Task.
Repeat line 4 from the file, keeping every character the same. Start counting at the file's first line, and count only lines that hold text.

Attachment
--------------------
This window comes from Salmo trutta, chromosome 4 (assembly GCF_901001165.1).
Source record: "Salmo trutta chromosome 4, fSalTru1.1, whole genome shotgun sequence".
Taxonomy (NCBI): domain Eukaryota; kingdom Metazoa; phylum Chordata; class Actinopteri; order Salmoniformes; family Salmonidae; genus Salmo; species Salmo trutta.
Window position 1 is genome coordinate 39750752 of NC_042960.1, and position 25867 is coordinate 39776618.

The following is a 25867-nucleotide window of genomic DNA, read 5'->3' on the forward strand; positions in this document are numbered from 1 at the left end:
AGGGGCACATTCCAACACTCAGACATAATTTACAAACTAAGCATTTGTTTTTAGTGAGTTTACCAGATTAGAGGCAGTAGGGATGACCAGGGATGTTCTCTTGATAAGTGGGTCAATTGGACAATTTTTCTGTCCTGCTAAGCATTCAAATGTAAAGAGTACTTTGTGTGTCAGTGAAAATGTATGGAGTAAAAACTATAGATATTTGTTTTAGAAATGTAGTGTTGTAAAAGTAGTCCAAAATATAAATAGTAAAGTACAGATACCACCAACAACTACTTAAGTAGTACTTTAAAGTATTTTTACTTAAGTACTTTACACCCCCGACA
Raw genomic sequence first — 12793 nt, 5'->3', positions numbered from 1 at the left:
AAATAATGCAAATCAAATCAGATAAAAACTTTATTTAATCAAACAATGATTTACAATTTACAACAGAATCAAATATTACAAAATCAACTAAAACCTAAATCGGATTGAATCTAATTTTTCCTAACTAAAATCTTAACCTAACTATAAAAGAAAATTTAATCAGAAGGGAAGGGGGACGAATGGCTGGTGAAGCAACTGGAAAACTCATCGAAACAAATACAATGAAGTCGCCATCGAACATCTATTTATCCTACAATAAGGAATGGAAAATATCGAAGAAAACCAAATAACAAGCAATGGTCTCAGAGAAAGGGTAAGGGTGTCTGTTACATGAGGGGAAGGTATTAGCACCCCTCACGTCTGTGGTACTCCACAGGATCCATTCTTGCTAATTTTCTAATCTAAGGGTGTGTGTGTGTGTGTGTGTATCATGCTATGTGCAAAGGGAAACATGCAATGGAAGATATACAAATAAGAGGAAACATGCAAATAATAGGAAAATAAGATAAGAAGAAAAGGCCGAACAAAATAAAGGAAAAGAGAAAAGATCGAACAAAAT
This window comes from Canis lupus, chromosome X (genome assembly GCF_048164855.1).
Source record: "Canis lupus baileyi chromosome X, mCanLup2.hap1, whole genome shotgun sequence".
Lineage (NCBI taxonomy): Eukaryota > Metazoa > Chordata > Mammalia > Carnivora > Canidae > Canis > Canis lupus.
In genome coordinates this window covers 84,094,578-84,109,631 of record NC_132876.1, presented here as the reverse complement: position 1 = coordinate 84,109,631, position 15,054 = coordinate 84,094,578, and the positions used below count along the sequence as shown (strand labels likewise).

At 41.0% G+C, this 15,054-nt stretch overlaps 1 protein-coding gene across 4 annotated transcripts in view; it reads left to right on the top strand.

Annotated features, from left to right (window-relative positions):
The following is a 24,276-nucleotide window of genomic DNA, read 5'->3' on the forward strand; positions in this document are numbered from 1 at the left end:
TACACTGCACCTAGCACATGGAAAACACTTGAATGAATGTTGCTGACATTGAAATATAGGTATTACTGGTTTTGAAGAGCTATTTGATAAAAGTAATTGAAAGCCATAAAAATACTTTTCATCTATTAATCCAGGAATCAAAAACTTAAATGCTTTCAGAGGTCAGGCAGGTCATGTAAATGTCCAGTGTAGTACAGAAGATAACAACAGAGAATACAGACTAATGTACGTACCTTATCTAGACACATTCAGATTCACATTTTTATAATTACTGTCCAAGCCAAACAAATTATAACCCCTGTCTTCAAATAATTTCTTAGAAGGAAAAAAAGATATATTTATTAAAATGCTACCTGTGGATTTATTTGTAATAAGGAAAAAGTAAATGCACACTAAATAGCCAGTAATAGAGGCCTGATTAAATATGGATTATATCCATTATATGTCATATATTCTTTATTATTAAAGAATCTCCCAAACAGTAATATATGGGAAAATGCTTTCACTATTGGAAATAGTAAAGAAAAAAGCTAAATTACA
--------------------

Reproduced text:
Window position 1 is genome coordinate 39750752 of NC_042960.1, and position 25867 is coordinate 39776618.